>> Tuesday, December 1, 2009
December. Already?!?! Apparently. I just checked our 10-day forecast, and I'll first say that I'm so glad marathon training is over. The high most days doesn't hit above 36 degrees. The low? I don't even want to think about the low. Let's just say this: If the weather gods hosted a limbo tournament, those of us in the North would definitely win. I've already been cranking the heat from the minute I get up till I go to bed . . . which got me thinking. With all this budget talk, with all this want to save money . . . what impact does heating have on our bills?
To date, we're not the best with the energy efficiency thing. I'm all for going green and being responsible. Saving energy. Etc. But when it comes down to it: We have an old house. With an old thermostat. And we don't claim to be experts as 20-somethings on exactly what to do about it. We have received some great advice, though. So, I thought it'd be good to share.
Here are five simple ways to help cut down on heating costs this winter:
1.) Change your old thermostat to a snazzy electronic programmable one. Yes. They cost money. And we're definitely trying to save. But I read recently that the thing can pay itself off in a year of use (aka, means I can't crank it up to 75 when I get chilly). So that makes cents. Get it? Need instructions on how to install? Head over to Young House Love.
2.) Inspect your insulation situation. We dealt with this bad boy last year -- and were we ever surprised to find that our attic had basically zero insulation! If you haven't ventured upstairs in a while, go take a look. If you've heard the bit about how you lose all your heat through your head, and wearing a hat helps with that, it isn't a stretch to see that this is the same concept.
Stephen has promised me he's going to post about how to pick out and install insulation. One quick tip he's passed along: Make sure to save your receipt for tax time. That's right -- you can snag a federal tax credit and be warmer to boot!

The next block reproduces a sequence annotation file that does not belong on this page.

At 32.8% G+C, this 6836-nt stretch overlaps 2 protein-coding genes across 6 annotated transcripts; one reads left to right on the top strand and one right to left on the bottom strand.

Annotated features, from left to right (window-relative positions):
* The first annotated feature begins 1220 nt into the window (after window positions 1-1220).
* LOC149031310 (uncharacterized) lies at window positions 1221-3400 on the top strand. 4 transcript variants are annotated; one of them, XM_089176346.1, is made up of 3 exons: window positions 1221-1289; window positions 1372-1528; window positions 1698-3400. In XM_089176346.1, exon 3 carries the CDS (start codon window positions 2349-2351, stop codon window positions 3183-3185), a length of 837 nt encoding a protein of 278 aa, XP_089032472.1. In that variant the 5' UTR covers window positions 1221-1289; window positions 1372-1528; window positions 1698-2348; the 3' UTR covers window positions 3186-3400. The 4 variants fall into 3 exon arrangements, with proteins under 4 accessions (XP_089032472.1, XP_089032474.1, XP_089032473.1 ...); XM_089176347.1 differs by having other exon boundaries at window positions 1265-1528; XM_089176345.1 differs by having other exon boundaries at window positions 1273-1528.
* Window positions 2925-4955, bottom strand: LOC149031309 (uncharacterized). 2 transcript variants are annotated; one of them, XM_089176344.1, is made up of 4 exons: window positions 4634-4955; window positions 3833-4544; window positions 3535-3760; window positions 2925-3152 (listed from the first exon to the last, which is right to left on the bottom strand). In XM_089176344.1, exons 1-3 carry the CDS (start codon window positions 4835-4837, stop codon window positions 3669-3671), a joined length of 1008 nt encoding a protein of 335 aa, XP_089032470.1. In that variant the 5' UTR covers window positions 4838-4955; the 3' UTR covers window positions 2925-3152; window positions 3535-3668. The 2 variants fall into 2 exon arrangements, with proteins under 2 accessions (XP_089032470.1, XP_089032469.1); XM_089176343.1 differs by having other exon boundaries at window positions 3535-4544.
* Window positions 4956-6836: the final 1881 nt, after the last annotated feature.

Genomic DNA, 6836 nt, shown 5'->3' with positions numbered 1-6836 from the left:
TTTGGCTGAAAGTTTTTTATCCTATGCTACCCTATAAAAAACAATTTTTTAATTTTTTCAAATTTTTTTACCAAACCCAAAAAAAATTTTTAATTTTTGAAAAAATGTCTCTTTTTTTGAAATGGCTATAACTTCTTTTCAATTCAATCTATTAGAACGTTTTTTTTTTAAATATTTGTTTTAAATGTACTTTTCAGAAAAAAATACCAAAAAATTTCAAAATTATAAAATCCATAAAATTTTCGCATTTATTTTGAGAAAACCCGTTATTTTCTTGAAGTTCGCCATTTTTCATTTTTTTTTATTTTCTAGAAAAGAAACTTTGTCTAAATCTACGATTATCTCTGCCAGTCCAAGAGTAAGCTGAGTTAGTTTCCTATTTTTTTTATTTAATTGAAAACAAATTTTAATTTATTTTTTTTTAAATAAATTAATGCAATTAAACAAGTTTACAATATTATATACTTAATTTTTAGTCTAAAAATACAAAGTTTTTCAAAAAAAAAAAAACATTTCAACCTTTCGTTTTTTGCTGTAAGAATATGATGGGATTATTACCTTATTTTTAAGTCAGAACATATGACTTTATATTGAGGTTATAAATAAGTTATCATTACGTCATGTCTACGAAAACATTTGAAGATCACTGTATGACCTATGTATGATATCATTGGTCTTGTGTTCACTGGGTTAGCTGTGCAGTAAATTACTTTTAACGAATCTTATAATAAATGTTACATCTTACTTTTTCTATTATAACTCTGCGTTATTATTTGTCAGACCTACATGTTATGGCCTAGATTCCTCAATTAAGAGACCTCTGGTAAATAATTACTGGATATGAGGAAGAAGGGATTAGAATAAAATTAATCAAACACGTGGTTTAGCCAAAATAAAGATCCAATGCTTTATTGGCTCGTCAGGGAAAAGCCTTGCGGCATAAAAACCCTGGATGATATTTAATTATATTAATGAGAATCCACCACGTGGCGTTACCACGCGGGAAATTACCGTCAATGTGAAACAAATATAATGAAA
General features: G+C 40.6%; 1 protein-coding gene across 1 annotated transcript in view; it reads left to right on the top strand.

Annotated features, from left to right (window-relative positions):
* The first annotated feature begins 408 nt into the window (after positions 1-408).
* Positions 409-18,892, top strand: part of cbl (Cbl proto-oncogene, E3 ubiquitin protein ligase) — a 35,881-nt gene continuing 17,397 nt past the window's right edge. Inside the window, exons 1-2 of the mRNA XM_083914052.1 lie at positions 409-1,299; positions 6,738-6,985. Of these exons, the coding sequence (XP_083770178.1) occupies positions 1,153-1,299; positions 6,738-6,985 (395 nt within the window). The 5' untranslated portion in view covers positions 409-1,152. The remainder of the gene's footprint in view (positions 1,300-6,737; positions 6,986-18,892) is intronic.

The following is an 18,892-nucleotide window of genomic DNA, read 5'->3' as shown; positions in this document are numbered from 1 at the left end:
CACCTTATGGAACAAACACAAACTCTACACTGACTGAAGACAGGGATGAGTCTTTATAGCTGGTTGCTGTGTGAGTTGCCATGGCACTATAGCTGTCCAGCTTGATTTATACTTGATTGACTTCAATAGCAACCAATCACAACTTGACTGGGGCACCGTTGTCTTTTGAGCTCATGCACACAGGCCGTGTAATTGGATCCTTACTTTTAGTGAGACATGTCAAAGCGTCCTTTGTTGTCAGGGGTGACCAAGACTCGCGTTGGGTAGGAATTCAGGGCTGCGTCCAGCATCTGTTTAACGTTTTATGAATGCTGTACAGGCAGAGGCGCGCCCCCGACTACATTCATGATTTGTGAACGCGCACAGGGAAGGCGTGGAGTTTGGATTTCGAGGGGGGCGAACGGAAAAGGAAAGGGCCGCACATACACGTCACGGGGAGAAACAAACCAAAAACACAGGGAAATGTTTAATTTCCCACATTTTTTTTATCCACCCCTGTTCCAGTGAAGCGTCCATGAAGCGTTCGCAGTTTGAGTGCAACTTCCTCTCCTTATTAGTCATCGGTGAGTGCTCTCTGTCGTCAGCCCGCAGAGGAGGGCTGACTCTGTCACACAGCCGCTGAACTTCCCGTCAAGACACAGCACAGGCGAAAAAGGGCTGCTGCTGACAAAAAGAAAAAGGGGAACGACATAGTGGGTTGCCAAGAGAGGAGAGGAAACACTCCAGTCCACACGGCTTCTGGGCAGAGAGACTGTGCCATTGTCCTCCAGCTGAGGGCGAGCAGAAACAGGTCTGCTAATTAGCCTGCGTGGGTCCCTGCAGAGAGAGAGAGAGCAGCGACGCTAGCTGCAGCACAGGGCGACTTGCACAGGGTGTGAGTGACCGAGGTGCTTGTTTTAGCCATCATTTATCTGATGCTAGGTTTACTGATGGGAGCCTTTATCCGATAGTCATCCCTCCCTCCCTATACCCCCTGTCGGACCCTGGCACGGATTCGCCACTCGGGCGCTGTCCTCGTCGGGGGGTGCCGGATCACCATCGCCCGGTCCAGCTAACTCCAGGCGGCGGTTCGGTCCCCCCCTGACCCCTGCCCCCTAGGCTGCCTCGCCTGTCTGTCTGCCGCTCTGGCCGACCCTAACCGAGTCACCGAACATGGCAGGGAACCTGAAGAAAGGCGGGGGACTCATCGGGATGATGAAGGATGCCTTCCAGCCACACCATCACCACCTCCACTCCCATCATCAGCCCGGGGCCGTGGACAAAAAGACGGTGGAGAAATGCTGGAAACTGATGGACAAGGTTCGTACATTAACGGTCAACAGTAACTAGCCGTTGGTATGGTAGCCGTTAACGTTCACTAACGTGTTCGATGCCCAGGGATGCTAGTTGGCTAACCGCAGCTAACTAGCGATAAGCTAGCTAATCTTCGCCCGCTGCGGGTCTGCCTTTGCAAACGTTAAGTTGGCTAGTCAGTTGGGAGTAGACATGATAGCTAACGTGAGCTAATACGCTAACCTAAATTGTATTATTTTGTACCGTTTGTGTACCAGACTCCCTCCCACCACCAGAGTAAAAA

3.) Use (or install) your ceiling fan! Heat rises, right? Right. So why not cycle it back down to where you need it most: your fingers and toes. Most ceiling fans have a reverse switch so that you can use it to keep cool in the summer and warm in the winter. The next time you're dusting off the blades, check it out. From experience, a little air circulation really makes a difference.
4.) Take a look at your windows. This one's easy. If you have cracks, cold air will get in. So if your neighbor's kid accidentally hit a baseball through your kitchen window this summer, you may want to look for damage (yeah, extreme example -- but I've been up since 5AM, go easy on me!). We luck out in this department. Though our house is pretty old, the previous owners replaced all the windows. If you aren't so lucky (and, don't worry, we have many other issues to contend with), make sure to caulk and seal if you find leaks. This includes interior seals.
5.) Bundle up. This may sound like a cop out. But seriously! Blankets and sweaters (that you already own, of course) are free. Put some on. Unless your nose is frostbitten and your toes are blue, chances are -- a few extra layers may do the trick. And layering is so in this season. Hah! I'm wearing my leopard-print snuggle right now. Maybe not, but something close to it.
On that note, I'll stop. But here are some other sources for information on lowering your heating costs, 2009 style:
How to Cut Down on Winter Heating Bills
10 Ways to Cut Down Your Heating Bill This Winter
Cheap and Easy Ways to Cut Down on Home Heating Costs
Save Money on Heating Costs
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